Ricardo Breceda: Accidental Artist, By Diana Lindsay (Sunbelt Publications, San Diego, California, 2012, 240 pages.)
Book Review by Dennis Moore
“For weeks, for months, I’d been hearing about this crazy-loco artist who does huge life-size metal sculptures of elephants, giraffes, and dinosaurs. Well, the moment we drove up to Ricardo’s compound off of the 215, I’d, too, begun grinning – I just couldn’t help it, I mean, it’s every kid’s dream to travel back in time and come face to face with gigantic mammoths and huge sloths. And all these metal sculptures looked so real and menacing. Then here came Ricardo himself to greet us. He, too, was all smiles and full of happy crazyloco energy.” – Foreword by Victor E. Villasenor
November 23, 2011 (Anza-Borrego)--Acclaimed biographer and historian Diana Lindsay, who has been writing about the Anza-Borrego region of Southern California since the 1960s, has written a book about the unlikeliest of artists in Ricardo Breceda: Accidental Artist. As the title implies, this book actually speaks for itself, as the book only came about due to an unfortunate construction accident to Ricardo Breceda.
An award-winning photographer, Lindsay has written a lavishly illustrated book about the metal sculptor who has created over 120 life-size sculptures in Borrego Valley surrounded by the magnificent Anza-Borrego Desert State Park. Lindsay recounts how Breceda has become a renowned artist in ten short years with no previous art training or even interest in art. The book features over 250 full-color photographs that depict the sculptures under many lighting conditions that bring these figures to life.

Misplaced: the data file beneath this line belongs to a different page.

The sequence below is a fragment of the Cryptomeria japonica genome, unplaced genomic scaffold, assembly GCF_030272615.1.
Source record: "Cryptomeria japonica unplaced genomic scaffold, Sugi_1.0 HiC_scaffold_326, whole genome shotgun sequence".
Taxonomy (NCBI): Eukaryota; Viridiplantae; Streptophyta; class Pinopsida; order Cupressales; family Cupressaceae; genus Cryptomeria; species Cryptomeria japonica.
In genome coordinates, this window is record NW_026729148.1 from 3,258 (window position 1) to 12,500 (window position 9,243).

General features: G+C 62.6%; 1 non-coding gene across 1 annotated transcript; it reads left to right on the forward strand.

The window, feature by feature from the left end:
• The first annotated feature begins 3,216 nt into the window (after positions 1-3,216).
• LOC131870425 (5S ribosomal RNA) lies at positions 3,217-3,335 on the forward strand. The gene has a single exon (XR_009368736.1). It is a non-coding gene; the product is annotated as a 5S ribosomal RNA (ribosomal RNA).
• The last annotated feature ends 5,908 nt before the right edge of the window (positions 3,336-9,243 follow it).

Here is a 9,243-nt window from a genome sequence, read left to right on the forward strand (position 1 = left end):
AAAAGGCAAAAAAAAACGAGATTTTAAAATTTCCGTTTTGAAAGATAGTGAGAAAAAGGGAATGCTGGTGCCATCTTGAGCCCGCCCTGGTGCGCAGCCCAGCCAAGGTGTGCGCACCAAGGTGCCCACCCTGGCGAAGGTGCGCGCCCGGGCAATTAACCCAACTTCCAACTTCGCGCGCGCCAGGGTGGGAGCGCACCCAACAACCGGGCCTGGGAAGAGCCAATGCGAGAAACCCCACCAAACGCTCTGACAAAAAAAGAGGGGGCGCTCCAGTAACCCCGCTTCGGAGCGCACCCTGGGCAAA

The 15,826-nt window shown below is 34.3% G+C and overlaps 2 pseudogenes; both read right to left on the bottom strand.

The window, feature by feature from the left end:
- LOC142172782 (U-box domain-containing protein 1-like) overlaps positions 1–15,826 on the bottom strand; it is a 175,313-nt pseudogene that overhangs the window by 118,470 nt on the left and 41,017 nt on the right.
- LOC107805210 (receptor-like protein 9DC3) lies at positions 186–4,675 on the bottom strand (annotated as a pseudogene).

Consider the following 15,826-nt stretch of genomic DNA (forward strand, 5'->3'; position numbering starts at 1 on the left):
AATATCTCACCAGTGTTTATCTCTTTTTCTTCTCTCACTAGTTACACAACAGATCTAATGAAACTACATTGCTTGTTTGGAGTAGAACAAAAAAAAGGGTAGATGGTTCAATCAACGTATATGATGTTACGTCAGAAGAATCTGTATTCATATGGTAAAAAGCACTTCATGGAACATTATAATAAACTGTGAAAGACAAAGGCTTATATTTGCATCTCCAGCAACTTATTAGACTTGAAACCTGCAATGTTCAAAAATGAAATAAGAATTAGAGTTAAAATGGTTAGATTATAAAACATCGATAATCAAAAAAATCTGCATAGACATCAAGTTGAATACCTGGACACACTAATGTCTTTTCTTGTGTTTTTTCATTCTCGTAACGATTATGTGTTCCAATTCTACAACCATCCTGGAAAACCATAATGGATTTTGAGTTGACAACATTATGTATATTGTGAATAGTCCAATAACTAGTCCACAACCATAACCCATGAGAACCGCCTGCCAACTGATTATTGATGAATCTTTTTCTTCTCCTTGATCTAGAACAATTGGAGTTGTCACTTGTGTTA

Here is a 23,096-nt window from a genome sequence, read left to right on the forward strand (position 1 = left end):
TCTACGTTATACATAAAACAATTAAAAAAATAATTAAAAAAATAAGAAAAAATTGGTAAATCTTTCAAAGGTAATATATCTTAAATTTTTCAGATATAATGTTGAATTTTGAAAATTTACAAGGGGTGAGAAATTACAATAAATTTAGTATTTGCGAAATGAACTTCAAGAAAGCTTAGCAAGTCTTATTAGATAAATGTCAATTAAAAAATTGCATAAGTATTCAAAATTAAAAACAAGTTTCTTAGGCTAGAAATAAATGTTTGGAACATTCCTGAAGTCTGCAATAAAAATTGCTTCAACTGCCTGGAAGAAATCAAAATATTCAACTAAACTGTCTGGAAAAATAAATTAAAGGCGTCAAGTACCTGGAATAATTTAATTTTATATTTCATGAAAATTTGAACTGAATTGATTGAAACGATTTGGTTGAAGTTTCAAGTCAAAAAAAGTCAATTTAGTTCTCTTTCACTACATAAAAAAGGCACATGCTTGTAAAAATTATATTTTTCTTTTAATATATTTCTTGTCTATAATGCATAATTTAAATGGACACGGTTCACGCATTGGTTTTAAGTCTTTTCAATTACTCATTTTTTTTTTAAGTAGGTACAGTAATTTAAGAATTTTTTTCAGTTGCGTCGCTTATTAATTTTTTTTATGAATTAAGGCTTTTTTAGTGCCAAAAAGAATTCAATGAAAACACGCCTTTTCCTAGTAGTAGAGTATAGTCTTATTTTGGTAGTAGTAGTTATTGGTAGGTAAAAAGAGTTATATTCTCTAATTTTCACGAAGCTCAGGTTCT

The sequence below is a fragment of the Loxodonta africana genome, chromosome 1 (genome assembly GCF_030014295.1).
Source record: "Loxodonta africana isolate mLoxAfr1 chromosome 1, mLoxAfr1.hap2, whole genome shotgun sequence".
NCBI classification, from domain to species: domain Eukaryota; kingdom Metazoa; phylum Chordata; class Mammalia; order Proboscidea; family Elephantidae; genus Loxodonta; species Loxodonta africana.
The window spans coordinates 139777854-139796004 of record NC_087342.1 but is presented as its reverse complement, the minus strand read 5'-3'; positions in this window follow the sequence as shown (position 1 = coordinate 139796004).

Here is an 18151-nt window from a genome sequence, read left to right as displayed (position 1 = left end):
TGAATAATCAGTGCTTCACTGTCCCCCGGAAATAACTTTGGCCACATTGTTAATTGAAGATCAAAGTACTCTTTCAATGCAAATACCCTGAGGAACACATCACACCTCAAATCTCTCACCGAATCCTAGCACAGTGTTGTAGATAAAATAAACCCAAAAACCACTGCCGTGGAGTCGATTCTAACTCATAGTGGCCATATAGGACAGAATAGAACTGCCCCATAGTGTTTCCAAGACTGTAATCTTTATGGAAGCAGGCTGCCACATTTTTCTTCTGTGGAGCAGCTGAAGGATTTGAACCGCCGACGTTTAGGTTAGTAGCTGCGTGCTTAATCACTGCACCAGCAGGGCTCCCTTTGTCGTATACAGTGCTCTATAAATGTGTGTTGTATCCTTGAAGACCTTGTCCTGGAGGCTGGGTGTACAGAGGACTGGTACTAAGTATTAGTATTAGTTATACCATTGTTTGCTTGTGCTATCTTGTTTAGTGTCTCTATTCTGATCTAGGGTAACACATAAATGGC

Breceda has taken a primitive welding art form of Mexico to new provocative heights by creating startling sculptures of astonishing artistry and craftsmanship.
Until a few years ago this gifted artist, dubbed “the Picasso of Steel,” was an injured construction worker and a boot salesman. None of his artistic creations would have occurred if not for an unfortunate accident that unleashed his hidden talent while his entrepreneurial skills prepared him to take advantage of opportunities that came his way.
If it is true that “a picture is worth a thousand words,” one need only view the full-color photographs provided in this book by the author that tells a story from whence Breceda has come. Born in central Mexico, Durango to be exact, Lindsay tells the story of how Breceda and his family embraced a culture that could bring about the type of artistry depicted in the metal sculptures that we now see in the Anza-Borrego Desert State Park.
This book is the fascinating journey of how this artist came to be. Inspired by science, history, nature, whim and fantasy, the amazing metal figures displayed throughout the Anza-Borrego Desert State Park have become a tourist attraction, drawing visitors from around the world.
While out on my deck and writing this review, my next door neighbor saw Ricardo Breceda: Accidental Artist prominently displayed and proceeded to share with me a slide projection of numerous photos that he had taken of Ricardo Breceda’s metal sculptures at Anza-Borrego Desert State Park. My neighbor indicated to me that a couple of the sculptures stood out for him, namely, Farm Workers, indicating that “Grapes must be harvested in timeless toil in the Di Giorgio Fruit Corporation fields,” as well as the iconic sculpture of a Mastodon, one of the ancient creatures that once inhabited this now arid desert region.
This is a book, in which the numerous full-color photos tell a story of an artist’s metamorphosis and his masterful depictions of prehistoric creatures and other startling forms. Ricardo Breceda: Accidental Artist, a book that I highly recommend.
Dennis Moore is a member of the San Diego Writers/Editors Guild, and the author of “The City That Works: Power, Politics and Corruption in Chicago. He can be contacted at firstname.lastname@example.org, or you can follow him on Twitter at: @DennisMoore8.